Persuasion involves providing sound reasons for doing something and getting others to take action on your request. Sales professionals use persuasion to sell products, medical professionals use persuasion to sell healthy lifestyle choices, managers use persuasion to sell ideas, parents use persuasion (but often default to the old standard, “Because I said so!”) to get their children to do things. In other words, most of us frequently find ourselves in situations that call for us to persuade others of something.
Yet most of us have had little or no formal training in the process of successfully persuading others. Of my 17 years of formal education, the closest I got to any kind of persuasion training was during a speech course in college. We were required to prepare and deliver a five-minute persuasive speech. It was the 1970s and my assignment was to persuade my classmates not to smoke marijuana – a challenging assignment in that era, to say the least. I got a decent grade on the speech from my straight-laced, nerdy speech professor and a lot of chuckles from the pot smokers in the class. I doubt if anyone flushed his or her stash because of my dazzling grade-A rhetoric. Cheech and Chong apparently provided much more convincing arguments on the pro side countering any and all of my cons. Five minutes out of 17 years; not what you might call comprehensive coverage of the topic.
More than 2000 years ago Aristotle articulated some pretty sound ideas related to persuading others with his ethos, logos, pathos model. He referred to these three techniques as modes of persuasion. In a nutshell, you do things to establish your credibility as a speaker (ethos), things to appeal to your audience’s sense of logic (logos) and then do things to appeal to or stir their emotions (pathos).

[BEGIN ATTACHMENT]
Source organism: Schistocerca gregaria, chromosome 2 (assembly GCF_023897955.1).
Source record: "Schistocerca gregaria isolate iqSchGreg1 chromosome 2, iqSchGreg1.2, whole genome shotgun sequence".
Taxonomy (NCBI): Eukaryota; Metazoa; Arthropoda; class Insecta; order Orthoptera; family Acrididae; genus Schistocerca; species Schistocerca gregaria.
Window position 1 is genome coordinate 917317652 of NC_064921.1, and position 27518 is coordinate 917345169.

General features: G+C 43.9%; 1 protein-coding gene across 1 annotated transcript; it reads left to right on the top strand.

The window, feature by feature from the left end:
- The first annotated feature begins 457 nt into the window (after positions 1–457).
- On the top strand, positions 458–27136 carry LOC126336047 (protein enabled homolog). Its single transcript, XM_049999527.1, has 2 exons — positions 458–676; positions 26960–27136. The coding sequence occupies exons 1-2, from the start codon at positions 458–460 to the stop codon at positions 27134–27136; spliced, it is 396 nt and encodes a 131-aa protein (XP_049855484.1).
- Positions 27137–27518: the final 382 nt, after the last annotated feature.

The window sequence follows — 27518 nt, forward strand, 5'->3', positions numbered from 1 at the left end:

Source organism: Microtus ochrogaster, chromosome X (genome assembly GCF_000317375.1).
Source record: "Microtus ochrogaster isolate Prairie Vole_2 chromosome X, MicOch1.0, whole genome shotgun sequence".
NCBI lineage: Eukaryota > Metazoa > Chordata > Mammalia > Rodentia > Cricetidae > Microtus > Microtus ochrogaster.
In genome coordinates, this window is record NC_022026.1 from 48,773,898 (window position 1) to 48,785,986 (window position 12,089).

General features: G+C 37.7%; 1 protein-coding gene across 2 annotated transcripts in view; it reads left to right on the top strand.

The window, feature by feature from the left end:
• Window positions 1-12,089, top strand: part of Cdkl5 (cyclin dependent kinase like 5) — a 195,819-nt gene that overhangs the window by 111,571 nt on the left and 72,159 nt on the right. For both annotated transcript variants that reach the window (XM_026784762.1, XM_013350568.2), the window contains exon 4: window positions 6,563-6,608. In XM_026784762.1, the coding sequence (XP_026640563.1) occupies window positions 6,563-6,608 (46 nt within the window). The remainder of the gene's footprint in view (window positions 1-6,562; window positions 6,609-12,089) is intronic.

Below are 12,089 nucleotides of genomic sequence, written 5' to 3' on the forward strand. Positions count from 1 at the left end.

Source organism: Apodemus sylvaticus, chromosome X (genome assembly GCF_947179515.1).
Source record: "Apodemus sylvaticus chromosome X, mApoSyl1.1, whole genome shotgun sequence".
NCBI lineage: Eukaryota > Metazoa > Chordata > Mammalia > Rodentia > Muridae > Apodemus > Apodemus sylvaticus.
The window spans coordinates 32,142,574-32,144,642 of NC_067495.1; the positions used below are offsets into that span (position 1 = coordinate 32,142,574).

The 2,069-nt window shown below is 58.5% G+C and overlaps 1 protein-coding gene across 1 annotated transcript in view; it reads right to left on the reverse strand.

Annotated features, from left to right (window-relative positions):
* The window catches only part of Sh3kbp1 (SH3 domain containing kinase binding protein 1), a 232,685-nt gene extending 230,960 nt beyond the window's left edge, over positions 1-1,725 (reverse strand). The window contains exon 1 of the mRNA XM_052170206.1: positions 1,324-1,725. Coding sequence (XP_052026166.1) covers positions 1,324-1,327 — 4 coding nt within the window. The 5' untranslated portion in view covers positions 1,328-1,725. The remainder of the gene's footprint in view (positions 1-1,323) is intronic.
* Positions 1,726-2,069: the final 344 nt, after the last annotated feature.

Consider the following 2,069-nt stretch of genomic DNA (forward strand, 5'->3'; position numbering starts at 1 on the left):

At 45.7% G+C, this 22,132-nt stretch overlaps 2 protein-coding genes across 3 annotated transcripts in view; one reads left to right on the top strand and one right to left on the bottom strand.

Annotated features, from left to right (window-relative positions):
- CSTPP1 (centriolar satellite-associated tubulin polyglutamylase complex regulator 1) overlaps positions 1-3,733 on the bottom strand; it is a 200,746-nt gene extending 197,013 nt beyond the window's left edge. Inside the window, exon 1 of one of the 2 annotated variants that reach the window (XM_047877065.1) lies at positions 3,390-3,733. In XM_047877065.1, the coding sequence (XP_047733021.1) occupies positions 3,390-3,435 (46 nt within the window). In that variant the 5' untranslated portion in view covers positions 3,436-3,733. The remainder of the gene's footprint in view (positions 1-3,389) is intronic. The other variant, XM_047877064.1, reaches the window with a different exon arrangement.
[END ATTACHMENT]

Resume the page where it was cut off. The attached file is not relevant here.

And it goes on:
Translated into practical action, that would be do your homework (know your topic, product, cause, etc.), make specific and compelling logical connections illustrating why your audience should take action on your request, and relate your request to something the audience feels strongly about experiencing or avoiding.
Use one of these modes of persuasion; you increase the odds that you will successfully persuade others. Use all three and maximize your chances of success. It seems that ethos and logos do a pretty good job of getting someone up to the edge of making a decision, but pathos seems to trigger the tipping-point-moment for deciders. Who knew the deciding structures of the brain were more like Dr. McCoy than Mr. Spock?
Think about the three modes of persuasion when you set out to persuade someone of something. Establish your credibility, explain your logic, make the connection to something you know your audience wants to happen or wants to avoid happening, and then switch to the standard sales model for getting a decision: Ask for the order and then use the silent closing technique – be quiet.
Or, if none of this makes sense to you, try saying, “Because I said so!”
Chris Crouch is CEO of DME Training and Consulting and author of several books on improving productivity. Contact him through www.dmetraining.com.